11. Drag the !RiscPkg icon from the window to a directory of your choosing. Provided you are using the default settings, this will create an ‘application stub’ which looks and behaves like !RiscPkg but is really only a pointer.
  12. Once you have confirmed that the stub copy of RiscPkg exists and is functional, you can delete the temporary bootstrap copy used up to this point.

By default, the ‘real’ copy of RiscPkg is installed in the directory Apps.Admin on the disc containing your !Boot directory. It can be moved if necessary, but you mustn’t do so without at least telling RiscPkg where it has moved to.

Using RiscPkg


At any given time, a package can be in one of five possible states:

  • installed (package fully unpacked and configured);
  • half-configured (package fully unpacked, but configuration interrupted or in progress);
  • unpacked (files unpacked and in their correct location, but package not configured);
  • half-unpacked (unpack operation interrupted or in progress);
  • removed (static files removed but configuration files remain); and
  • not present (package fully purged or was never installed).

In addition to its current state, each package also has a selected state. When you decide which packages to install and which to remove, it is the selected state that is modified immediately. Only when you commit the changes does RiscPkg try to make the current state equal to the selected state.

The Main Window

Clicking on the RiscPkg icon causes the main window to appear. This contains a table which shows the current state, selected state, name and description of each available package.

The current state of a package is indicated by one of the following codes: ‘i’ for installed, ‘hc’ for half-configured, ‘u’ for unpacked, ‘hu’ for half-unpacked, ‘r’ for removed and blank for not present. This may be followed by the code ‘a’ if the package was installed automatically to satify a dependency, and ‘h’ if the package is on hold.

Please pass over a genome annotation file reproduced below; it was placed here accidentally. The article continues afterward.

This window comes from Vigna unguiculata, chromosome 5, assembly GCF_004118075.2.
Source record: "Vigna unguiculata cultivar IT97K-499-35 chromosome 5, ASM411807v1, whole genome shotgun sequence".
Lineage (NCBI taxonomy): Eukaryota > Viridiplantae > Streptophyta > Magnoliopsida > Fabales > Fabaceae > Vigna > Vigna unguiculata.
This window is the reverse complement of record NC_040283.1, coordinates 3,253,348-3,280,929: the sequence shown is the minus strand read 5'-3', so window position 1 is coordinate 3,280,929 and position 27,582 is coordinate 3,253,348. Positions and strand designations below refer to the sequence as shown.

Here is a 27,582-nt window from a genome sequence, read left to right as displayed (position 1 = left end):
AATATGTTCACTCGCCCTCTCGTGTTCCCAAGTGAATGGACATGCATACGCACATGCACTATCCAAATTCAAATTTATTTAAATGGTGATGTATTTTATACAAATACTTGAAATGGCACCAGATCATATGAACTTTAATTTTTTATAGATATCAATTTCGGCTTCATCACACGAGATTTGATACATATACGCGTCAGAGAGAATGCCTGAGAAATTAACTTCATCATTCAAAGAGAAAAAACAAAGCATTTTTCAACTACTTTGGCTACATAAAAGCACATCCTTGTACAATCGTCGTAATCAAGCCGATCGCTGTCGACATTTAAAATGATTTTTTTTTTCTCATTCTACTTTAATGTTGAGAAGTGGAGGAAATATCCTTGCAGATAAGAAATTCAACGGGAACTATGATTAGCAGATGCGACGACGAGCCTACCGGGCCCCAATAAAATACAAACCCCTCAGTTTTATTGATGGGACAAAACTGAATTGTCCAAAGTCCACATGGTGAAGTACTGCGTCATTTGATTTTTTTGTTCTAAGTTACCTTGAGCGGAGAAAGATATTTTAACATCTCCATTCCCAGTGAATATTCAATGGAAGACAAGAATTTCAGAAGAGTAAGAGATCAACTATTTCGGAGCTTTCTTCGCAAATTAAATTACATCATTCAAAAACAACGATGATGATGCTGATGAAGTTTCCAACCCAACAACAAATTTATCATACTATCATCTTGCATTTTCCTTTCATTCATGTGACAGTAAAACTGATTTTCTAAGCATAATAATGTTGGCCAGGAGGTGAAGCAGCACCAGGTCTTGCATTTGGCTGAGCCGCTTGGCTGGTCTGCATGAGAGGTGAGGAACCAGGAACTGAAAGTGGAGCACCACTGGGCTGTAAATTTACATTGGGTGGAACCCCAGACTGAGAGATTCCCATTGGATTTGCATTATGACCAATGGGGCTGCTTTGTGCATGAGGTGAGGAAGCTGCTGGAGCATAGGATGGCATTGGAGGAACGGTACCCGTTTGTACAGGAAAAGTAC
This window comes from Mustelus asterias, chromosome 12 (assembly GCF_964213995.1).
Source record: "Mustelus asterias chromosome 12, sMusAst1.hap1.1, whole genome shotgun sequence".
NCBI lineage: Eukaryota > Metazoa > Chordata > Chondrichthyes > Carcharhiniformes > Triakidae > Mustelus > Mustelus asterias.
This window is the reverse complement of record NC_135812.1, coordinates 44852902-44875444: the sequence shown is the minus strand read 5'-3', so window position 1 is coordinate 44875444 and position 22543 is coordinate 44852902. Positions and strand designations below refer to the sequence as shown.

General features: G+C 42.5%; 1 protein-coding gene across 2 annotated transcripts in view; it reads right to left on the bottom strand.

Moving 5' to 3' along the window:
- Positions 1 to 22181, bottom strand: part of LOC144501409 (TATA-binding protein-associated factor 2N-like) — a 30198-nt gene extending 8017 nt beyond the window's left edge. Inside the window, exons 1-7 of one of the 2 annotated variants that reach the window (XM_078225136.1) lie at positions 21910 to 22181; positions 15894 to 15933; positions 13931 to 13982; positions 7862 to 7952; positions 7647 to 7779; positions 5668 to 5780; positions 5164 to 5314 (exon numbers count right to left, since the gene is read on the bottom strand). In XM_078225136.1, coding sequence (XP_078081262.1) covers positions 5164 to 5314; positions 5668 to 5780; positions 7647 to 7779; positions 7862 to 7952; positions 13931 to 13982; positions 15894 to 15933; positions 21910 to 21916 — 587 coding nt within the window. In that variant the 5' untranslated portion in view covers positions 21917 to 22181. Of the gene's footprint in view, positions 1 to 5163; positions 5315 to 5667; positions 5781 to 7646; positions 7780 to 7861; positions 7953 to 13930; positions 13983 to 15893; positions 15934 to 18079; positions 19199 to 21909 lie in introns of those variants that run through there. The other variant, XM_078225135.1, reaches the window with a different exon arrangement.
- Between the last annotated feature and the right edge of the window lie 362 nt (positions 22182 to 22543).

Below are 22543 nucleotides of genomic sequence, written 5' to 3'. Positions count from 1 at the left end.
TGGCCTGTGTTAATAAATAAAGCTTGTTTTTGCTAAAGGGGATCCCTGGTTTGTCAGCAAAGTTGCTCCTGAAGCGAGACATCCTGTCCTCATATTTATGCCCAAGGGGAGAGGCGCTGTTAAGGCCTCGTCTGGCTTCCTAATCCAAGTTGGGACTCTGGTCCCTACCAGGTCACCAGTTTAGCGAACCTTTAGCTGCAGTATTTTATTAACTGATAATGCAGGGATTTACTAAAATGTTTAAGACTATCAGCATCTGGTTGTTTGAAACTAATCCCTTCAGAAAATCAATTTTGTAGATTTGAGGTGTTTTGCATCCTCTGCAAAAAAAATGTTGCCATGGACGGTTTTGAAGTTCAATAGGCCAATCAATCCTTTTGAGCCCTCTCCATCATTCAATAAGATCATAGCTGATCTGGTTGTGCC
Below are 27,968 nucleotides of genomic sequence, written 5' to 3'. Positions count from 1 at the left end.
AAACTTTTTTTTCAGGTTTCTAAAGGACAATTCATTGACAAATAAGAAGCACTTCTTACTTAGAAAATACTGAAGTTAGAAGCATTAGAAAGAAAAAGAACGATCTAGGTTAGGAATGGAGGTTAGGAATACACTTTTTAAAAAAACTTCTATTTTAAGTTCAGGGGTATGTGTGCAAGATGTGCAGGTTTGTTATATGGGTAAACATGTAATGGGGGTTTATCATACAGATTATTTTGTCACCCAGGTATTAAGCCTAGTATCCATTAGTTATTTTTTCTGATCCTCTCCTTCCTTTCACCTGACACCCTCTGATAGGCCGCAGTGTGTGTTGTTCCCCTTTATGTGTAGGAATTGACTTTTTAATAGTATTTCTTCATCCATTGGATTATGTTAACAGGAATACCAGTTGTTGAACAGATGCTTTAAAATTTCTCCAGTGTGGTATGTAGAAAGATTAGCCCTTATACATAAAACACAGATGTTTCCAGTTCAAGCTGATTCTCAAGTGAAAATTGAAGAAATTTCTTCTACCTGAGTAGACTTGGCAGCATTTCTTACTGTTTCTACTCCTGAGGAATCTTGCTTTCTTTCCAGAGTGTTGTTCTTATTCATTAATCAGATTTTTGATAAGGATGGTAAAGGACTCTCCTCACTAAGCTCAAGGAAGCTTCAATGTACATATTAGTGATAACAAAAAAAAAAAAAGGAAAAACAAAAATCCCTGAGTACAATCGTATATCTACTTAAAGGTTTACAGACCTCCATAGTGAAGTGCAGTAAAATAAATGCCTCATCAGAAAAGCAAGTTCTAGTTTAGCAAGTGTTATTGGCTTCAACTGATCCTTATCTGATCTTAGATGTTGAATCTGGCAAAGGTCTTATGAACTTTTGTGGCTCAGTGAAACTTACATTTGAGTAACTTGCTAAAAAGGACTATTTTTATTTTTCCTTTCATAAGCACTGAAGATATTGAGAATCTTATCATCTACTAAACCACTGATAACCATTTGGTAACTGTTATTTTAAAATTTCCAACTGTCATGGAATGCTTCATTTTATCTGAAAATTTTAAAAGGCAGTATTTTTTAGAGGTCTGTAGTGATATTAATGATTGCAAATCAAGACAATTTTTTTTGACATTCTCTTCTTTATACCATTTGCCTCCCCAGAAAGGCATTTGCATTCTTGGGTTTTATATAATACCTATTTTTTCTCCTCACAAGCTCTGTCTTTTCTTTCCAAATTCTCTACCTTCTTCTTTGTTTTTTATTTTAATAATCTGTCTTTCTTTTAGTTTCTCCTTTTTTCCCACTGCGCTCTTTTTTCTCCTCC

The selected state is given using a different set of codes which indicate what action will be taken with respect to the current state. These are ‘i’ for install, ‘u’ for unpack, ‘r’ for remove and ‘p’ for purge. As above, if the package was selected automatically this is indicated by an ‘a’

Note that the selected state of a package has nothing to do with whether the package is selected so far as the RISC OS desktop is concerned. The latter is shown in the usual manner (by highlighting the line or lines in question) and allows the usual mouse operations.

Updating the Package List

RiscPkg does not update the list of available packages unless you tell it to. (That is why the list is initially empty.) Click on Update from the menu to download from each of the configured sources then rebuild the list.

How often it is necessary to update will depend on which distribution you are using. A stable distribution will change rarely, except perhaps for security updates. The unstable distribution you will need to update regularly because the packages it refers to are likely to disappear as they are superceded.

Installing Packages

To install a package, select it then click on Package => Install from the menu. This will cause it to be selected for installation, indicated by a small letter ‘i’ in the selected status column. If the package has dependencies then they will also be selected for installation (but with the ‘a’ flag to indicate that the installation was automatic).

You can select any number of packages for installation in one batch. When you are ready, click Commit frm the menu. This will cause the packages to be downloaded and installed.

As a safety measure, RiscPkg will not overwrite files that already exist. Instead, it displays all conflicting pathnames in a window and cancels the installation. This is most likely to happen for modules and fonts. If you wish to proceed with the installation then you must either delete the conflicting files or move them to another location. (The latter course of action is recommended in case you wish to revert.)

Removing Packages

To remove a package, select it then click on Package => Remove from the menu. This will cause it to be selected for removal, indicated by a small letter ‘r’ in the selected status column. Alternatively you can click on Package => Purge, indicated by a small letter ‘p’, to delete all traces of the package (including any configuration files). If the packages had dependencies which are no longer needed then they are selected for removal too.

You can select any number of packages for removal, and you can both install and remove in one batch. When you are ready, click Commit from the menu.

Upgrading Packages

To upgrade individual packages, select them for installation as if they were new packages. If a new version is available then an ‘i’ will appear in the selected state column. To upgrade all installed packages, click Upgrade from the menu. In either case, click Commit for the upgrade to take effect.

The Applications Window

For convenience, it is possible to ask RiscPkg to list the applications provided by a given set of installed packages. It is then possible to perform a variety of common operations on those applications. To do this, select the packages of interest then click on Selection => Apps ... from the menu. Note that the resulting window will only contain applications provided by packages that are currently installed.